Michel Parmigiani holds up an antique singing-bird snuff box and pushes a slider on its side. The lid of the box lifts and out pops a small, mechanical bird, which stands upright at the center of an oval opening. The bird, covered with iridescent feathers, then turns from side to side, flapping its tail and wings as it produces an unbroken stream of birdsong. Performance complete, it falls back into the box like a virtuoso musician retreating backstage after a concert. The lid snaps shut.
“Isn’t that fantastic? And to think that this was made two centuries ago without the kind of tools we have today,” Parmigiani says before putting the box down and calling my attention to a vestibule clock made by Pierre Jaquet-Droz in the late 18th century. The clock features a singing-bird automaton and a crystal rod arrangement in a gilded cage. The crystal rod creates the illusion of flowing water when the birds start singing. “It took me a year to restore this one. And then I had to find a craftsman good enough to work on the gilding,” he says. Parmigiani, the founder of the high-end Swiss watch brand Parmigiani Fleurier, has an infectious and childlike enthusiasm when he talks about watch restoration.
We are in the restoration department of Atelier Parmigiani in Fleurier, a picturesque town in the Swiss watchmaking canton of Neuchâtel. Parmigiani oversees the department’s team of watchmakers. “Restoration is the spirit of the brand,” he says. “Studying the timepieces made in the past is an eye-opener. Examining the work of these master craftsmen helps us push the boundaries of our craft.”
Parmigiani Fleurier is a modern-day brand in an industry that celebrates heritage and longevity, but restoration is at the core of the brand’s philosophy. And to understand Parmigiani’s relationship with restoration is to journey into the origins of Parmigiani Fleurier. It’s an unlikely tale of a man defying the odds to set up what is one of the few vertically integrated watch companies in the industry today.
It all starts in the 1970s, at the beginning of the quartz crisis. The Swiss watch industry would soon be brought to its knees: mechanical movements were being made obsolete by the arrival of cheaper, more precise, no-wind quartz ones from Japan, the U.S., and, as the decade ended, Hong Kong. In 1976, Parmigiani, a then 25-year-old watchmaker fascinated by the mechanical ingenuity of past masters, set up a watch restoration workshop in the town of Couvet, very near Fleurier. He named his company Mesure et Art du Temps.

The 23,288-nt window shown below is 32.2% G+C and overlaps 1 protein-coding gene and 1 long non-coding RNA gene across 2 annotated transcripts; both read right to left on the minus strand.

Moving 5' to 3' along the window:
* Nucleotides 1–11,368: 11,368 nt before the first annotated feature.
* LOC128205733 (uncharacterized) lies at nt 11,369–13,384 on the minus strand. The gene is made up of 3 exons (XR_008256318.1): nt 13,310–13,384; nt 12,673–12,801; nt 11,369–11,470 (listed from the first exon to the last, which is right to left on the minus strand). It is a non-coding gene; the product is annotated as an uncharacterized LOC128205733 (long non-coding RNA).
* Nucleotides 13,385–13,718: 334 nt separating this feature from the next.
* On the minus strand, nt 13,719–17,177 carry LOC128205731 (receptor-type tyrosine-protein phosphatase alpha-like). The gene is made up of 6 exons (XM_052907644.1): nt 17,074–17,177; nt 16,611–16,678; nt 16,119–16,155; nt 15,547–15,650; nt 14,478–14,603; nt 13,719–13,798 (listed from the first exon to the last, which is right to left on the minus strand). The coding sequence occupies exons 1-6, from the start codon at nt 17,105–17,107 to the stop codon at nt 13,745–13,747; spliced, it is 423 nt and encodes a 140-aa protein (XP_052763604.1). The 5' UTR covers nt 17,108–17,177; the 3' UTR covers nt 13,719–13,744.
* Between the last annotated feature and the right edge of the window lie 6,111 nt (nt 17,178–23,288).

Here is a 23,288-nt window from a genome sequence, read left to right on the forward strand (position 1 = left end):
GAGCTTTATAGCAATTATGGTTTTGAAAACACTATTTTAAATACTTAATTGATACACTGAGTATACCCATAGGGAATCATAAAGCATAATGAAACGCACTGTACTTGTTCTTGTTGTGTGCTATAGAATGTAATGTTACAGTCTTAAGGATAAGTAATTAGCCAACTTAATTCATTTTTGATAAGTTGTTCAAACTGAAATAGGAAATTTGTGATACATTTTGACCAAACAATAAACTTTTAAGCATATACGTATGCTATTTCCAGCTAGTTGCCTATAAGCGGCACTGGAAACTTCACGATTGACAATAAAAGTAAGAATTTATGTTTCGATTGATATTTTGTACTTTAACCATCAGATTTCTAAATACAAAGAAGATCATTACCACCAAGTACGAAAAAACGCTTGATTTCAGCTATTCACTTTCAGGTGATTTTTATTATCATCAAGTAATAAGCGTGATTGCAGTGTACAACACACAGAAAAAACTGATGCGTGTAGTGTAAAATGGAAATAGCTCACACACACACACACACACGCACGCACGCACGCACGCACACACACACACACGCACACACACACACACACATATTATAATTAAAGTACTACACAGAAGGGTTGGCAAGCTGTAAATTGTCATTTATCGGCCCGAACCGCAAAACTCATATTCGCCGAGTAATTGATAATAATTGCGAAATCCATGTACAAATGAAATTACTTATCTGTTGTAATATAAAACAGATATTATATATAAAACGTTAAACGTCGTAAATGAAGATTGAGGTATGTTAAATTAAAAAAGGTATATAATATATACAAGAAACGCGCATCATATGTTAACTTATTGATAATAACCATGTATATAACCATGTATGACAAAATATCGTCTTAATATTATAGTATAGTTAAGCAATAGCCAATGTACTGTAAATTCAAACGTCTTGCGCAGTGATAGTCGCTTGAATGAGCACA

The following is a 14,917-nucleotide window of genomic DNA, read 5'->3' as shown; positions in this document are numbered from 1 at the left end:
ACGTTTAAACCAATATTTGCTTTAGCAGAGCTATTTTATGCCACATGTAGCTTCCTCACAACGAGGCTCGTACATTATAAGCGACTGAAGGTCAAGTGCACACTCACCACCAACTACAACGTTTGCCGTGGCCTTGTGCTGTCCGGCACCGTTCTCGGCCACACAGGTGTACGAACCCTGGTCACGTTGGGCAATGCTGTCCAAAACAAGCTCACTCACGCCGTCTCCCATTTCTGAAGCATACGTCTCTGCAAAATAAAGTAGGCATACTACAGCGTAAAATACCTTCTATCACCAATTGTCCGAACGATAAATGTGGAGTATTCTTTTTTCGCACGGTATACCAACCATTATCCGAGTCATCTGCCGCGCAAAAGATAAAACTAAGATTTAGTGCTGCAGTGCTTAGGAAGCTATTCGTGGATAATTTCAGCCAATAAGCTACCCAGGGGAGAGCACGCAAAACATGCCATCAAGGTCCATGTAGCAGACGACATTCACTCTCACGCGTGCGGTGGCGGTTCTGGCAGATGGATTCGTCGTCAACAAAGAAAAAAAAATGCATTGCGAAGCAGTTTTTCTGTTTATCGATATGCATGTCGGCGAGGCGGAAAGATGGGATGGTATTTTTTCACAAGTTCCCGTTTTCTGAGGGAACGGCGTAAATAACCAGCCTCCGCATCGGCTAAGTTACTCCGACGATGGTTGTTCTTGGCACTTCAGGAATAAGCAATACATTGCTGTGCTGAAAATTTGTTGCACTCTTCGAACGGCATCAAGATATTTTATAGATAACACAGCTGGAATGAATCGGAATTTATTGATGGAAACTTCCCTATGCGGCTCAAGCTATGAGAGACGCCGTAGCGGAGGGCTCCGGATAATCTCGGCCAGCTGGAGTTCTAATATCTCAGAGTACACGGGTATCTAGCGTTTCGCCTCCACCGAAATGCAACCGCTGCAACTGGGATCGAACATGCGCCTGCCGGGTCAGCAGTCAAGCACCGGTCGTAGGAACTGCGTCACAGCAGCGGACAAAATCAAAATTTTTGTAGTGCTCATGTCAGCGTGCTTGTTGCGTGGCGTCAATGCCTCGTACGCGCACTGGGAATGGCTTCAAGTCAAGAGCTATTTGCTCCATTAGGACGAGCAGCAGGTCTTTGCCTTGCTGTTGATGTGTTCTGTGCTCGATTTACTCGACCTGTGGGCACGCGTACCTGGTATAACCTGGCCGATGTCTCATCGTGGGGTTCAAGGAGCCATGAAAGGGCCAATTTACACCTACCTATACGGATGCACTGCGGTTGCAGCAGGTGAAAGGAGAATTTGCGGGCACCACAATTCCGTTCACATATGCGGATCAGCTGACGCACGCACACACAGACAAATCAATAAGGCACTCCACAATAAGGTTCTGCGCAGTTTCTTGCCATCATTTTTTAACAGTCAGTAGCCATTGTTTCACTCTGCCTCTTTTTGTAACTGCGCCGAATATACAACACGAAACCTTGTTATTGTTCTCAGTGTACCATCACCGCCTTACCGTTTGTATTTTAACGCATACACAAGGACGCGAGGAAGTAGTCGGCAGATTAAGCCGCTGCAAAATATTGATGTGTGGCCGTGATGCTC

“A lot of my friends and well-wishers asked me to give up and do something else with my life – but I was passionate enough to trudge along this path. To understand the knowledge that these watch-makers possessed back in the day puts a lot of things into perspective,” he recalls. To put bread on the table, he started making unique pieces for individual clients. The young man was beginning to gain a reputation as a talented watchmaker. “Working on historic timepieces can sometimes be frustrating because you are not creating anything new. When you restore watches, you have to respect heritage and patrimony; there is no creativity there. So I started making unique pieces for collectors during the day and pursuing my passion for restoration in my spare time,” he says.
Though small, Parmigiani’s workshop was thriving. By 1977, he was making perpetual calendars and minute repeaters for brands like Breguet, Vacheron Constantin, Chaumet and Piaget. But it was when he was brought in to manage the riches of the Maurice-Yves Sandoz collection that his fortunes changed. Impressed by his passion for restoration and watches, Pierre Landolt, the head of the Sandoz family – one of the richest business families in Europe – decided to invest in Parmigiani’s passion for watchmaking.
Backed by the immense wealth of the Sandoz Family Foundation (it is the biggest single shareholder in the pharmaceutical giant Novartis and has holdings in myriad other companies), Parmigiani founded the Parmigiani Fleurier brand in 1996. From the beginning, it was clear to management that to be taken seriously in the industry, the company would have to be vertically integrated. So over the years, the brand brought together under the umbrella of MHF (Manufactures Horlogères de la Fondation) companies that produce the most important components of the watch – Atokalpa, based in the town of Alle, for wheels, micro-gears, escapements and balance springs; Elwin, in Belprahon, near Berne, for screws, levers and pins; Quadrance & Habillage for dials; Les Artisans Boîtiers for watch cases (these last two are both in La Chaux-de-Fonds); and the jewel in the crown: Vaucher Manufacture Fleurier, established in 2003 to produce high-end mechanical movements.